In our opinion, She-Hulk is the best superhero moniker Stan Lee ever thought up. The hyphenated name succeeds at being funny and dumb and smart and provocative all at the same time. She-Hulk could easily be a monster from a 1950s movie or the topic of a women’s studies class. Take your pick.
Yes, the name is great, but we’re not totally sold on the character herself. She-Hulk is a six-foot-seven, 680-pound jade-green party animal. And as her name implies, she’s hell on wheels and an indefatigable physical presence. But she doesn’t see much action in her debut novel. As a result, she isn’t nearly as interesting as her host, Jennifer Walters, a woman who is described as a beautiful disaster—all luminous eyes and existential grief. According to her spunky best friend, Walters is “a perplexing blend of kick-ass chick and honor-roll nerd.” In our opinion, The She-Hulk Diaries should have been called The Jennifer Walters Diaries.
But no worries; Even with “She-Hulk” in the title, Walters establishes herself as the real hero of the book. Without a doubt, her quest to find a good job, secure an affordable apartment in Manhattan and hook up with an awesome boyfriend represents her version of a hero’s journey.
Naturally, there are plenty of obstacles in Walters’ way. She must grapple with duplicitous coworkers, limited rental options, and an ex-lover who insists on writing embarrassing songs about their weekend tryst (sample lyric: “I’ll crawl from the primordial sludge for you. I’ll give up my gills and prehensile appendage for you”). Dr. Doom even shows up to make things more complicated. It’s sort of like Sex and the City (or maybe Breakfast at Tiffany’s) with a little superhero action on the side. There’s a lot of navel-gazing in The She-Hulk Diaries, but it’s mostly well written and relentlessly jokey. Added bonus for those who care: the sex talk is surprisingly frank.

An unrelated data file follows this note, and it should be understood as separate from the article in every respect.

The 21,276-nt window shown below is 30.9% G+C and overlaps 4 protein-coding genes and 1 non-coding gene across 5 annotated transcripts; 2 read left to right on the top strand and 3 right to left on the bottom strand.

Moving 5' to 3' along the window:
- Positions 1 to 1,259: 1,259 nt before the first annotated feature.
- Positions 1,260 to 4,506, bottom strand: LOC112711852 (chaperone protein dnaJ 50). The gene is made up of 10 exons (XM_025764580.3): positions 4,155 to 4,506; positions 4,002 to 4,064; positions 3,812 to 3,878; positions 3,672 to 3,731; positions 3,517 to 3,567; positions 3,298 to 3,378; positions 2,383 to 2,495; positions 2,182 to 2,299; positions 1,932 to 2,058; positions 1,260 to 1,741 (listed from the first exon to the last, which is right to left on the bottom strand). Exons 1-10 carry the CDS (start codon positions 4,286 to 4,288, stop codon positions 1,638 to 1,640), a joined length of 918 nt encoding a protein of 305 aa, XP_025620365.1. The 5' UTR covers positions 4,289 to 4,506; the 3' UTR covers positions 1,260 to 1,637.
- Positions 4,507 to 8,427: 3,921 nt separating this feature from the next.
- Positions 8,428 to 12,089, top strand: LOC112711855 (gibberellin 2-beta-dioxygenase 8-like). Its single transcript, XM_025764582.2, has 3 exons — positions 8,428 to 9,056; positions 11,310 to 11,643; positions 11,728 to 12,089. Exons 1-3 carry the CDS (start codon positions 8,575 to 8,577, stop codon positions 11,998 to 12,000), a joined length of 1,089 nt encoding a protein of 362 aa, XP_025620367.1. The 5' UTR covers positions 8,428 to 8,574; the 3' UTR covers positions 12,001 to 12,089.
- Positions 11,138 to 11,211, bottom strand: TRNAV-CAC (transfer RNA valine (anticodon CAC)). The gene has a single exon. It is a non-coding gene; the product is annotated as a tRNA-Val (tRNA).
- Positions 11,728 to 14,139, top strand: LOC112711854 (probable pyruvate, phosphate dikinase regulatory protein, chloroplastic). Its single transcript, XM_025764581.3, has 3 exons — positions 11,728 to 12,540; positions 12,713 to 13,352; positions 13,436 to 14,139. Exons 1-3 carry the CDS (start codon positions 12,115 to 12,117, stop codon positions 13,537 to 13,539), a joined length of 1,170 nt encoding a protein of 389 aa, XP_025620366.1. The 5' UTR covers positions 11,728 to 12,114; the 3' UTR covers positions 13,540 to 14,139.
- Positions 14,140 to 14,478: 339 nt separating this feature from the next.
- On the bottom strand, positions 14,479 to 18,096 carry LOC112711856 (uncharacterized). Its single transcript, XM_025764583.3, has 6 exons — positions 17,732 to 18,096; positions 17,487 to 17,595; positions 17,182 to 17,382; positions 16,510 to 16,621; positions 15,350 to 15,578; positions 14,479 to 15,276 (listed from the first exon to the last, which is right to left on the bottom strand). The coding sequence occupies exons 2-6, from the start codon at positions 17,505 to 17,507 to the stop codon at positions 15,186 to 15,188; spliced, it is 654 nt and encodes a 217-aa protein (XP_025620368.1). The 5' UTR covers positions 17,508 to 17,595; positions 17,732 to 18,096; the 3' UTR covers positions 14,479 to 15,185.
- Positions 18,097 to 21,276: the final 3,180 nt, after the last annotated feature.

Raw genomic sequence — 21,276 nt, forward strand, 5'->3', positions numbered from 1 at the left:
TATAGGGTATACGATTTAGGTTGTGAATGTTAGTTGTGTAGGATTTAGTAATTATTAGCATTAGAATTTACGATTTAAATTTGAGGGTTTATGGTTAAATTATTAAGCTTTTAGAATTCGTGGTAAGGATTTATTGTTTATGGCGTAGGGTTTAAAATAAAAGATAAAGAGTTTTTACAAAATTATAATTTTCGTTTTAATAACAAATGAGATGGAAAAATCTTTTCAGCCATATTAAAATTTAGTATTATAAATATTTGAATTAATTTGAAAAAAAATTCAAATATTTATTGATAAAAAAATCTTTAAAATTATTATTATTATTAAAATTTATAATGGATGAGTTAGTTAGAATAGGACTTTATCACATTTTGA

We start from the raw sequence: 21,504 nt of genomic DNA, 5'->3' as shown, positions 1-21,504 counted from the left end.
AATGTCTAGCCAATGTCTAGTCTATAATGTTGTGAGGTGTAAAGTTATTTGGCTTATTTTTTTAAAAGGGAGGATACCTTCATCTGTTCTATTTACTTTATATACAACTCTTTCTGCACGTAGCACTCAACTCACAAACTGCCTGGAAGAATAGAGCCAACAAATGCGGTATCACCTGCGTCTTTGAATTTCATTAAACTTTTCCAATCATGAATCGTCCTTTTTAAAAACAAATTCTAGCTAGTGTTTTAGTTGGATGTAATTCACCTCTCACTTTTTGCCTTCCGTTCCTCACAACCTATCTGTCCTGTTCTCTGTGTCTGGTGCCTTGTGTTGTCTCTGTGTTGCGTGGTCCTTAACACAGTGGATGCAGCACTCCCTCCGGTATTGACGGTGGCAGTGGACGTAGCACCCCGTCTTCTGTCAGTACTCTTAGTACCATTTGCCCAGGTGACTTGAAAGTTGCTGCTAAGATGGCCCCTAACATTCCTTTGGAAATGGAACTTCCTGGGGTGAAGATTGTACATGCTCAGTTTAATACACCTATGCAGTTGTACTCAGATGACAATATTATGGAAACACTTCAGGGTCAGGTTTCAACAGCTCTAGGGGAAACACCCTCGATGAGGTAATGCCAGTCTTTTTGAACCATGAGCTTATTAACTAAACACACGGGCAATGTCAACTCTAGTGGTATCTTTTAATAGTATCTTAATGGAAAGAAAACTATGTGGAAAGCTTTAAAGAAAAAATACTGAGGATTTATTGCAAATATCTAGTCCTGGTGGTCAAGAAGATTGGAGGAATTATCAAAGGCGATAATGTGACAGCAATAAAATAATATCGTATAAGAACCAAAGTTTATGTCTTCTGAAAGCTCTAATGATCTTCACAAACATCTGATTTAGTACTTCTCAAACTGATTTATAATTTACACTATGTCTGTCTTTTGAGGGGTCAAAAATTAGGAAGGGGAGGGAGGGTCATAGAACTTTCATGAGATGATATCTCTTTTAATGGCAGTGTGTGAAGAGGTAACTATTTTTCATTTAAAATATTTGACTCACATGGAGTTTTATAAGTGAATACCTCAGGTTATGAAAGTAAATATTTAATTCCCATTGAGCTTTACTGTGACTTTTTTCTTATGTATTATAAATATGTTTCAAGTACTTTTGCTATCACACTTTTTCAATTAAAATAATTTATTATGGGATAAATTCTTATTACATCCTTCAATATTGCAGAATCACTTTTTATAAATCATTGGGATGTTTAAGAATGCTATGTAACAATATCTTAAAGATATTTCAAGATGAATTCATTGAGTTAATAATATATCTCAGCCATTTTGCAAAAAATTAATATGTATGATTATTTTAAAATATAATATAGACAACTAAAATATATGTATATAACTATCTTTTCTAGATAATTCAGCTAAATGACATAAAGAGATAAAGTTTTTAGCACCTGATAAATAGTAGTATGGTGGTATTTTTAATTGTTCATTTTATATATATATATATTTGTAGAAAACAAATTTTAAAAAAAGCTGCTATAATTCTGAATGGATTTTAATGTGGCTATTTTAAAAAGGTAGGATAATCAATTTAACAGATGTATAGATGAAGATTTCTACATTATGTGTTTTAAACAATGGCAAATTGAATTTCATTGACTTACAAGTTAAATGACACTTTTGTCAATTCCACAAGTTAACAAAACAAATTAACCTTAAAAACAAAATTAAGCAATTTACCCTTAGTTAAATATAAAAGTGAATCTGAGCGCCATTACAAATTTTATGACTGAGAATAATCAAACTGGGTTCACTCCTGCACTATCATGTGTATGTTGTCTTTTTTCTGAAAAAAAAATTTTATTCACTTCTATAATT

With all the real world drama surrounding Walters, there’s not much for She-Hulk to do. We are told that Shulky is a righteous superbabe and a sex object for millions of teenage boys, but the author keeps her on the sidelines most of the time. Regardless of her costarring status, however, She-Hulk succeeds in retaining her brutish charm wherever she goes. She is, we admit, pretty good with the zippy one-liners. “I’d rather be tasty than tasteful,” she brags at one point. And later, when her boobs pop out of her outfit, she says, “It pays to advertise!”
Even when she’s serious (which is not very often), She-Hulk is able to express herself with surprising aplomb. For example, every time she visits the Avengers Mansion she feels the sting of sexism (especially from ex-boyfriend, Tony Stark). She may be red hot and green, but she’s not happy about being marginalized because of her gender. And neither are we. “Male is not the default gender for superhero,” she huffs. The Savage and/or Sensational She-Hulk deserves a little more respect.
[The She-Hulk Diaries / By Marta Acosta / First Printing: June 2013: ISBN: 9781401311018]